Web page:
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In the army now: how today’s nurses become tomorrow’s officers

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Over the years, I’ve written about some amazing nurses. Some of the stand-out stories I remember have involved nurses on the frontline, not only of healthcare but of the battlefield. 

Nursing as a profession began of course on the battlefields of the Crimea, with the pioneering work of Florence Nightingale, Mary Seacole and others.

So I did something a bit different last Thursday. I was able to escape from my office in London and head deep into Surrey to see how the army nursing officers of the future are trained.

I had been invited to spend a day at the Royal Military Academy Sandhurst, more commonly known simply as Sandhurst, with an assorted group of other journalists. I admit I had jumped at the chance – call it a boy thing.

Once inside the gates, I found myself in a separate community, albeit a very ordered and physically fit one, and a million miles away from the nearby high street of Camberley. As one would expect, the college has its own facilities, including a large dining hall – think Hogwarts – and library, plus bars for each rank – all in 600 acres of parkland and surrounding that 1,200 acres of woodland.

Sandhurst is where all future British Army officers come first to complete their basic training, before they go on to specialise in a particular area, such as the infantry or engineers. The ethos is to create leaders by enhancing “character, intellect and professional competence”.

It is, therefore, also where nurses who wish to become officers in either the regular army or as part of the army reserve also must come.

Unlike the majority of the cadets, nurses joining the course are referred to as professionally qualified officers in recognition of their clinical expertise. Instead of the full 44-week course, they do a shorter 10-week course, which is more tailored to their role as clinicians, but helps them learn about military life and what they can expect to encounter while on deployment.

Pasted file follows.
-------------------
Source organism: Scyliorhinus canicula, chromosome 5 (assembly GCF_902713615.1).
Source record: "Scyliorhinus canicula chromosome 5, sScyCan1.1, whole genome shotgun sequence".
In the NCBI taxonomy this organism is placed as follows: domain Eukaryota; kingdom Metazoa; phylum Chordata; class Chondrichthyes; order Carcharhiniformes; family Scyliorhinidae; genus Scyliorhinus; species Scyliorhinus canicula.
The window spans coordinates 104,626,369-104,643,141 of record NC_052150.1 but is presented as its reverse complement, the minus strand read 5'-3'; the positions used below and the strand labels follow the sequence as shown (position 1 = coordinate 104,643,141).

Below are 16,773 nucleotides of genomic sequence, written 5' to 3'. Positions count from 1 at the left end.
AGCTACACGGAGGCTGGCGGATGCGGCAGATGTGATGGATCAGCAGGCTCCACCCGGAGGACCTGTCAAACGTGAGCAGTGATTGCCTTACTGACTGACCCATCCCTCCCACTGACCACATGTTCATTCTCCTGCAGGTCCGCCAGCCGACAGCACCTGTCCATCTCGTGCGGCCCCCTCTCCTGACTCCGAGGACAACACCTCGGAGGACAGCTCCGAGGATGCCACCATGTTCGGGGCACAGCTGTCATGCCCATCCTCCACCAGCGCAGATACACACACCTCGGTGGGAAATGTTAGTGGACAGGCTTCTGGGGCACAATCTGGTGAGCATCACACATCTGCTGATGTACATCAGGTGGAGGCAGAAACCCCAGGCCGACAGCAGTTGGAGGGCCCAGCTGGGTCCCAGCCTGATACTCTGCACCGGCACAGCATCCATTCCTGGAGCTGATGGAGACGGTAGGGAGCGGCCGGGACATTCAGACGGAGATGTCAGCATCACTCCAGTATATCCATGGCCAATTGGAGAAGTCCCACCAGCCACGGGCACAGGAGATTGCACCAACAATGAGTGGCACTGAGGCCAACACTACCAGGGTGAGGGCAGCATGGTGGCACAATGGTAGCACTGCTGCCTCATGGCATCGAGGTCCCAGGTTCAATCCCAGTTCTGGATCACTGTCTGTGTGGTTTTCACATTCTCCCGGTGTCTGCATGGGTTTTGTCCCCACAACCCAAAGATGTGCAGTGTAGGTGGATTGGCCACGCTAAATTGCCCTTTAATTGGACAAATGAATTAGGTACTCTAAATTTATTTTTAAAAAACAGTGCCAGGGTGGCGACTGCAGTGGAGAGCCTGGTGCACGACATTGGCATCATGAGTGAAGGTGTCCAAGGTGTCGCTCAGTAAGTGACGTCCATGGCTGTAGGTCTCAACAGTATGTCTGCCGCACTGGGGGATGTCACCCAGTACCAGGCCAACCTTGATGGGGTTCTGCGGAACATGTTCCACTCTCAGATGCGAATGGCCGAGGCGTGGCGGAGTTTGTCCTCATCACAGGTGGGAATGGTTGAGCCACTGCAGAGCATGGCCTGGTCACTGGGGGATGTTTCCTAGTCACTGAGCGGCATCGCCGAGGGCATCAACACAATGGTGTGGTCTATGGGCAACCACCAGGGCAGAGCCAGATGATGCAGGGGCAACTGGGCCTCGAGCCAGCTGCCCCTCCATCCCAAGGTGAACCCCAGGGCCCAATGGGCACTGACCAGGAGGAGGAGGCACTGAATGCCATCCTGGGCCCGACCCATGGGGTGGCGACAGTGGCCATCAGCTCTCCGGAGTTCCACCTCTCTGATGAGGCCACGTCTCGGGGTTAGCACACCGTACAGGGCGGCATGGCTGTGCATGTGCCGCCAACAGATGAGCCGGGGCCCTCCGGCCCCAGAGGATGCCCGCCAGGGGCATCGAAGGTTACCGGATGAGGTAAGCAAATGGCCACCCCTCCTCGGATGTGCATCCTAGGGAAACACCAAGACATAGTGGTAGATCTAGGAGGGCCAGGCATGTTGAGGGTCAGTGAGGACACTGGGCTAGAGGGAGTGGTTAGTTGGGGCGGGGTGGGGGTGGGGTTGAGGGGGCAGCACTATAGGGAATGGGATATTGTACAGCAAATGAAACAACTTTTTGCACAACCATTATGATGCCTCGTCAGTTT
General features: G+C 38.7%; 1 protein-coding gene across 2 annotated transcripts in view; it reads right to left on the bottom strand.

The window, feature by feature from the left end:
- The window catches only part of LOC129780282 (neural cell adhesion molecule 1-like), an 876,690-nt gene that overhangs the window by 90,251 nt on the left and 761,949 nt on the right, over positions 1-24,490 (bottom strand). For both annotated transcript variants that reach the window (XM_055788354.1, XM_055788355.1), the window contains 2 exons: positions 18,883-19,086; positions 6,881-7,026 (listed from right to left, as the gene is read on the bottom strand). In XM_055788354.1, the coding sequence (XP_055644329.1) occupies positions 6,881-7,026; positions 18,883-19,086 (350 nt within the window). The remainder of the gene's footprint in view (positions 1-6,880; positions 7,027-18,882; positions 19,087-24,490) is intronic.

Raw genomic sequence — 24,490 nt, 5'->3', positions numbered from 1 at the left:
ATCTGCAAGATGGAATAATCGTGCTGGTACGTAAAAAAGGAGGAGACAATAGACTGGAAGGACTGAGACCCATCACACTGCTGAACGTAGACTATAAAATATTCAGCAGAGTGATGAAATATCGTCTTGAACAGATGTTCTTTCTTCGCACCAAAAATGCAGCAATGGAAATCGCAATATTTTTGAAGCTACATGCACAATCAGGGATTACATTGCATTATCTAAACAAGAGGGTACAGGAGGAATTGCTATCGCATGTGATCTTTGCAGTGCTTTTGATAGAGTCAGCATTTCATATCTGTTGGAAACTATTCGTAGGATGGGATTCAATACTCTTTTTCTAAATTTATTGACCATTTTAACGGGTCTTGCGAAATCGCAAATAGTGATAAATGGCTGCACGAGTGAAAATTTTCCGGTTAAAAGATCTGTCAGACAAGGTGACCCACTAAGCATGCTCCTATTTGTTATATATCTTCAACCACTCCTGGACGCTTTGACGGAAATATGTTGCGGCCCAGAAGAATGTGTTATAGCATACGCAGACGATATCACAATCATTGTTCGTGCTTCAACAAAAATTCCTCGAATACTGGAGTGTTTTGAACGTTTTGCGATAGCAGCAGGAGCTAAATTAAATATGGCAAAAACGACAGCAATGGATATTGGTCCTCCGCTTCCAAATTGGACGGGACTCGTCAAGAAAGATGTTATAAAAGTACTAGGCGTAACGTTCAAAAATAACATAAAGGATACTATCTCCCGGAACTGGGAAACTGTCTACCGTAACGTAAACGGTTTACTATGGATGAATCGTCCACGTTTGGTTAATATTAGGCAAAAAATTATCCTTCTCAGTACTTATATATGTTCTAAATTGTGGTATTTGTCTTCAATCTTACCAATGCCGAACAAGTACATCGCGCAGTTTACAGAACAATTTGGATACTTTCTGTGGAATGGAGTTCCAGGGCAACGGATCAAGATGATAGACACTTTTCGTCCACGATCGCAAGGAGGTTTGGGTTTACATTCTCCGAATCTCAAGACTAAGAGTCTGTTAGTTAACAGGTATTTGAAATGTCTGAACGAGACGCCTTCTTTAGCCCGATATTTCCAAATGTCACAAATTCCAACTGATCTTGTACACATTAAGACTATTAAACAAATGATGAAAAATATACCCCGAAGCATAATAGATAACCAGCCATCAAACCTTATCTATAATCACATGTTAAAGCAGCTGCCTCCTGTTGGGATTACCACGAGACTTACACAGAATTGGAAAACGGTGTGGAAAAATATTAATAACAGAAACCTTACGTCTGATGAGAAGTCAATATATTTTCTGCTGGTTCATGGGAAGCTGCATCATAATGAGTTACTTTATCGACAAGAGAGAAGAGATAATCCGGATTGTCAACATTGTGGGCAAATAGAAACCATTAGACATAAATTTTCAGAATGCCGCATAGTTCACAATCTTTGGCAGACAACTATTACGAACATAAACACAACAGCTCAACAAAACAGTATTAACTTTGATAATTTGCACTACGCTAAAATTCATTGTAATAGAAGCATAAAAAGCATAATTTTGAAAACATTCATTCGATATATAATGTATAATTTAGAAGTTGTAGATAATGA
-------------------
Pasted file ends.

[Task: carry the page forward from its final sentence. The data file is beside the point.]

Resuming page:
“Any nurses accepting the challenge will be required to march eight miles”

Admittedly, any nurses accepting the challenge will be required to march eight miles and complete one every 15 minutes, carrying what’s known in the army as a Bergen – very large, heavy rucksack in common parlance. Given that I enjoy walking and have felt the pain of long-distance paths around England, this sounded challenging.

But the physical training instructor, who gave us a tour of the impressive gym and swimming facilities, had noted that it wasn’t like in the films, with cadets pushed dangerously beyond their endurance. Instead, using the latest science on health and fitness, they were built up, along with their confidence.    

This was confirmed by the cadet I’d spoken to over lunch, who explained how her endurance was slowly increased with longer marches and heavier weights during the course. It was pleasing to see the pride she unconsciously expressed when describing what she could do when she first arrived at the college and what she could do now – she almost seemed surprised. 

“It was pleasing to see the pride she unconsciously expressed”

One of the most interesting parts of the day was being invited to sit-in on some of the cadet’s training classes. In the first, they were learning how to use some pretty aged looking radios, which felt like a throwback to a world before mobile phones.

In the second, the cadets were given real-life scenarios to react to – in our case entering a village in Afghanistan, to be faced by challenges including a dangerous electrical supply and local issues with prostitution. It was fascinating listening to the cadets debate how they would tackle the problems and then hearing what had actually happened in reality.

“It was fascinating listening to the cadets debate how they would tackle the problems”

There was, of course, some marching to be done too. It wouldn’t have seemed quite right if we’d gone through the day without watching a bit of drill, complete with swords and a shouting sergeant.

I left impressed and full of admiration for those that I had met, as I always do when I spend time visiting places where healthcare professionals are working or being educated.

“I left impressed and full of admiration for those that I had met”

Oh, and I learnt a lot as well. Including that the cannon outside the college was captured from the French at the Battle of Waterloo – 200 years ago in June. Made my day, that.


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